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Good points everyone!
Thanks Spyder for the quick country picking lesson. It's true that when you really pick a string, that is pull it with your thumb or finger and let it go, it twangs like hell. But I was more thinking at the sort twang Roy Buchanan had.
And yes, the Alnico 2 neck pup is a very sweet and warm one and a good combination with the brightness of the vintage. I might as well try some Harminic Design once since many people rave on them around here.
I'll probably put a three brass barrels bridge anyway on my next (and real) tele project.

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Old May 16th, 2003, 11:14 AM   #8 (permalink)
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The amp!

This probably sounds like blasphemy, but....

Teles might twang the best, but I believe that you can make just about any decent electric twang with the right amp and technique.

Uh oh, am I in trouble now?
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Old May 16th, 2003, 01:49 PM   #9 (permalink)
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twangin'

Hey, try that three barrel bridge on your Squier! It should fit (most years, especially the strings-through-body ones) and it'll make a huge twang difference over a modern style bridge. The angle of the bridge pickup is also key. I started out with a couple of Schecter PT models in the mid-eighties, never could get those humbuckings to twang, even in a coil-split setting. You've got to have that slant, the bridge plate, and preferably an old-fashioned three saddle bridge. Just my experience.... :) Cheers, bt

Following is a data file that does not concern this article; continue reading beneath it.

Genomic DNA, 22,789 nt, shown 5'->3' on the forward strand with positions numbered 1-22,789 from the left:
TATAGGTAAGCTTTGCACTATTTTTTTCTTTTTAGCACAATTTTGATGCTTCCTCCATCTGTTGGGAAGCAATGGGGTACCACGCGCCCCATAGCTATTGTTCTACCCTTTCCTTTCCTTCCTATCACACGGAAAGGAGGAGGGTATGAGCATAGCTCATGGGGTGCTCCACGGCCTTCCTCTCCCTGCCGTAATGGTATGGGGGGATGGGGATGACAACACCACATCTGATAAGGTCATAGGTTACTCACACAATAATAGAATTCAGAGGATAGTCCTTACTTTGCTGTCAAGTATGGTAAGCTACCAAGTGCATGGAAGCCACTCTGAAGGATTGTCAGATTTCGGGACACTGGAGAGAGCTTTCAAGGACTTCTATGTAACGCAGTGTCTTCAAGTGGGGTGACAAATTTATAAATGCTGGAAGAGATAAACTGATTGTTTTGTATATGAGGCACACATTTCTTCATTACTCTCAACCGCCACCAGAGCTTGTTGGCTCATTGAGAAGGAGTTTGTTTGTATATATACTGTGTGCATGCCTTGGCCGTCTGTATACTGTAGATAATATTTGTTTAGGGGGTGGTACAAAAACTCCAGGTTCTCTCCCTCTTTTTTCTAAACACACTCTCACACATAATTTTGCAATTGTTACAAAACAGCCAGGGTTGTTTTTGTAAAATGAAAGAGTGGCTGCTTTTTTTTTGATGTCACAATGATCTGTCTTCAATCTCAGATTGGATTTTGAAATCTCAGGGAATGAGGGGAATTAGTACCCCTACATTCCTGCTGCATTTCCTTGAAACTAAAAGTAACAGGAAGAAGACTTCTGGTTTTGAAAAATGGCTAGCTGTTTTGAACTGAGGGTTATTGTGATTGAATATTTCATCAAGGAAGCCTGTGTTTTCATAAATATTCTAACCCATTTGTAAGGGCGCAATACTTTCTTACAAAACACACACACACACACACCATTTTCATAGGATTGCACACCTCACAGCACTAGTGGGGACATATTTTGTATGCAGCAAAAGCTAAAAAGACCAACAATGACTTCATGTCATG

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Old May 16th, 2003, 03:08 PM   #10 (permalink)
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Define TWANG!

To me twang is a fresh bottom e string on a Telecaster picked through a good tube amp almost breaking into distortion. Think Gatton's "Funky Mama".
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Old May 18th, 2003, 05:24 PM   #11 (permalink)
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twang

yo fabien,,,i have the same axe as you,,a sd jerry donahue in the bridge, and the same neck pup,,i got a bone nut on it and it sounds excellent,,,the grind of the original teles i think in the lower registers comes about by the natural / original axe design, but i think you cant discount the use of effects back then or even today,,,yep id like mine to growl a little more and im on a mission to try and get it out of mine. the only thing still original is the pots, caps, and bridge...i think im going to try a .047@400v to get there. good luck,,dano
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Old May 18th, 2003, 07:16 PM   #12 (permalink)
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It's all in the technique.. hell, I can make my Les Paul twang.. also, the amp needs to be able to handle a popped E string without breaking up.. compression usually helps..

Mike
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Old May 19th, 2003, 01:02 AM   #13 (permalink)
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I respectfully disagree...